The calibres that had, up to that point, been designed for deer and medium game became elephant stoppers. Instead of lobbing a 1/4lb ball from a 4-bore, hunters were able to place an accurate shot using a 500 grain bullet travelling fast enough to penetrate deep and inflict sufficient damage and shock to kill even the biggest, toughest animals. Hunters were also learning more about anatomy and the importance of shot placement in order to kill quickly and effectively. The .450 NE was commonly established as an ideal big-game killer and was used all over the world. If the .450 were the only big-game calibre available in the last hundred years, I doubt sportsmen would have suffered too much.

However, it is in the nature of gun making to constantly seek the new and the better, however incremental. It is also in the nature of hunters to seek-out the new and better, however incremental. It is a convenient meeting of minds, which is also good for business.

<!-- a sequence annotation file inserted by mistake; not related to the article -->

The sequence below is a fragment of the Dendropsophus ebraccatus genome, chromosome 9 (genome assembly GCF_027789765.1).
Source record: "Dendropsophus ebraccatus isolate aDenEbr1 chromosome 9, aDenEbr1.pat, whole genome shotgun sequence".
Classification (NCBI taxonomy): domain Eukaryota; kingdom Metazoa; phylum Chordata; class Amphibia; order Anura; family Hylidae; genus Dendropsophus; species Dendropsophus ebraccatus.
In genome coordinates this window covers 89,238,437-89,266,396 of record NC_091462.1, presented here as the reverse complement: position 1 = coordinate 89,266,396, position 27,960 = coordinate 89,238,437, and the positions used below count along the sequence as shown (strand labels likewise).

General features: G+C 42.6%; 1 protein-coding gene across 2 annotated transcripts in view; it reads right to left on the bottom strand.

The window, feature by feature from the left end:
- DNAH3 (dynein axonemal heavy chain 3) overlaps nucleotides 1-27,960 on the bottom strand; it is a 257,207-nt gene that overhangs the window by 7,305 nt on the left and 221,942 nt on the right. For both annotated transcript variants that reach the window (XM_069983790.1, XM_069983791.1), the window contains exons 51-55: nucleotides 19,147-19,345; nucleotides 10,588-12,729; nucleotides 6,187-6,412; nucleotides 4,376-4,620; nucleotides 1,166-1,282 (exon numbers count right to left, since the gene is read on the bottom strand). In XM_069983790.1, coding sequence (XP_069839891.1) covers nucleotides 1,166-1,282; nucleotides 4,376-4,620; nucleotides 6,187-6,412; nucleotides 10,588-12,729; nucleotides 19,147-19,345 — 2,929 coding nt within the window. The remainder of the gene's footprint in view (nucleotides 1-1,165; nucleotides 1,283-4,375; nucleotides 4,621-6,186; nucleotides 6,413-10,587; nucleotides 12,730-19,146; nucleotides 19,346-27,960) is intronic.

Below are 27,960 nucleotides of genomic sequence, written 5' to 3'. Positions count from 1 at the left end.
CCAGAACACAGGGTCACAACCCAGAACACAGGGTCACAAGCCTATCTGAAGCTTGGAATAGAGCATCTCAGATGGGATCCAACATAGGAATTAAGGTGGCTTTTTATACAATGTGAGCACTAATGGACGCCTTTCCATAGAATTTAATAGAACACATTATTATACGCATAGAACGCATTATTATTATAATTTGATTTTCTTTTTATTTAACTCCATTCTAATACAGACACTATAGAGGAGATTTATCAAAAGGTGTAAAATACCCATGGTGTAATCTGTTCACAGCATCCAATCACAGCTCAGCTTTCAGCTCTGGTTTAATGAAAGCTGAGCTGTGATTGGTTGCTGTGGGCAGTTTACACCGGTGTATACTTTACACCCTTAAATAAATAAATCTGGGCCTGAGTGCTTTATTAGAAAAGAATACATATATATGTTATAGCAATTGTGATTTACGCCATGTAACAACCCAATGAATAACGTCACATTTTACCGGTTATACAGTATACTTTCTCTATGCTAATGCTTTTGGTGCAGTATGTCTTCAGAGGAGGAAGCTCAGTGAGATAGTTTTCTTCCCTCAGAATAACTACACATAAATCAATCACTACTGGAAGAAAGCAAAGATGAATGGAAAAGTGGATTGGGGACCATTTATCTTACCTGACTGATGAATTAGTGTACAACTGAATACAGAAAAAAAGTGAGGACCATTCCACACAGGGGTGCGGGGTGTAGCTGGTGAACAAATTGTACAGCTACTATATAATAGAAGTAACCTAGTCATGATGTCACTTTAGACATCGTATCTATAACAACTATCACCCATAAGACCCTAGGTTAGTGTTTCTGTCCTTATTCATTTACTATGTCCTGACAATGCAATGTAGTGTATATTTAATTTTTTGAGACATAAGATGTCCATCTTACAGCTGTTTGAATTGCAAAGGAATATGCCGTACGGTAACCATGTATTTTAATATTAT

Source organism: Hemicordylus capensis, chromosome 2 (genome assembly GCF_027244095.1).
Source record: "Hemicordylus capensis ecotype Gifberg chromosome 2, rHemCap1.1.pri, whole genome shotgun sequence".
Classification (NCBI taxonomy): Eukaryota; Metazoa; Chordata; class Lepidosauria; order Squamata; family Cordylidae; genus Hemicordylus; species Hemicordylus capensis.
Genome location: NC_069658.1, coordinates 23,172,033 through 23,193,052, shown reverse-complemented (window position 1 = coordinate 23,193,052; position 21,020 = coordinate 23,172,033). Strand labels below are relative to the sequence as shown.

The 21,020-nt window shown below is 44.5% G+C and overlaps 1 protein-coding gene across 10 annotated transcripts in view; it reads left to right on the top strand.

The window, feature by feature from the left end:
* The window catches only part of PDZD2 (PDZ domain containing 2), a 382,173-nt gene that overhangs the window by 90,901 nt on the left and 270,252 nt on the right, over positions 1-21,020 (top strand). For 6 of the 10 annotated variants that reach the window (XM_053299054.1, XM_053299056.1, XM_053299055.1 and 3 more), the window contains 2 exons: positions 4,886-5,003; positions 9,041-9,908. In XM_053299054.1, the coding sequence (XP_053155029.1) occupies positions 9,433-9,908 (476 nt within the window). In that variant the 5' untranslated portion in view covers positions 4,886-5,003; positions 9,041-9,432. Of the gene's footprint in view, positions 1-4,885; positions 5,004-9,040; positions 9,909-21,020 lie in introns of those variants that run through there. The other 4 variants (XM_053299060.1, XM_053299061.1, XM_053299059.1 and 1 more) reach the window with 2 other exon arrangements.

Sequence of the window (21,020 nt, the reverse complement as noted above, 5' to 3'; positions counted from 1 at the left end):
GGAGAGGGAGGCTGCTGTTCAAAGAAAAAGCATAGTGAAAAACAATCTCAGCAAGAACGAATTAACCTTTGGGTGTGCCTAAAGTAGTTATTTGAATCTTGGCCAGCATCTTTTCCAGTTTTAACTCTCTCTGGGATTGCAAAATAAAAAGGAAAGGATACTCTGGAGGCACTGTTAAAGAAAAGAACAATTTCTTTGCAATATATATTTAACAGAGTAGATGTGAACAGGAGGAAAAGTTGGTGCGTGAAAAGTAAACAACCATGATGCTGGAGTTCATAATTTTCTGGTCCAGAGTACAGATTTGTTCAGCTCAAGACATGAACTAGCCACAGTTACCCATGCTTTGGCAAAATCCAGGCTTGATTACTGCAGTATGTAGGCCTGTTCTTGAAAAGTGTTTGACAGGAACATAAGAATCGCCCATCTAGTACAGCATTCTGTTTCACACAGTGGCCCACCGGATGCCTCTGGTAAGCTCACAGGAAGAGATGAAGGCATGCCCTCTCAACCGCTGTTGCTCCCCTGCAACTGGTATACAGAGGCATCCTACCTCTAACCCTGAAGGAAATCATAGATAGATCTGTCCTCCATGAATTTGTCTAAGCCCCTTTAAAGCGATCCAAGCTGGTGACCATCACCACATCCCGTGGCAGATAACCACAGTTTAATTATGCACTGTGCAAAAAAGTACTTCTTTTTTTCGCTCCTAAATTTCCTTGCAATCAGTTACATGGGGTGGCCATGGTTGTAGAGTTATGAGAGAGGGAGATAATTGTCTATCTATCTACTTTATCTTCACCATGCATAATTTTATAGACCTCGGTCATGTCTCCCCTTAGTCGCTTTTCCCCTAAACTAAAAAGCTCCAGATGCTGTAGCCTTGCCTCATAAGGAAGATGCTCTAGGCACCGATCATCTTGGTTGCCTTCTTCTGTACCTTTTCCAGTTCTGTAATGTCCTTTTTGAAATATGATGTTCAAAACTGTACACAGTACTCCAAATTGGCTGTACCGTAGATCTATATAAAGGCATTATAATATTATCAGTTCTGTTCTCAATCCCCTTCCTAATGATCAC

The .450NE is a capable dangerous game rifle and it was popular everywhere. However, for some hunters the idea always nags away; ‘bigger must be better’. If the .450NE is good, so the logic goes, then surely a .577NE must be better and a .600NE better still. It might just stop a charge a bit sooner or drop an animal a bit faster. One can’t help thinking that they expect a really big bullet to kill it ‘deader’. At least, it provides confidence in a slightly greater margin for error.

Bror Blixen was one of several noted hunters who used a.600NE on occasion.

Those are the practical explanations but I think there might just be one or two less obvious ones. ‘Mine’s bigger than yours’ is a classic male competition and pulling out a bigger rifle than your Professional Hunter carries, shows that you mean business. We must also recognise that in the last seventy years many of the rifles built by our top gunmakers are not primarily tools of their owners’ trades, like they were when John Taylor was writing about his elephant hunting adventures in the 1950s.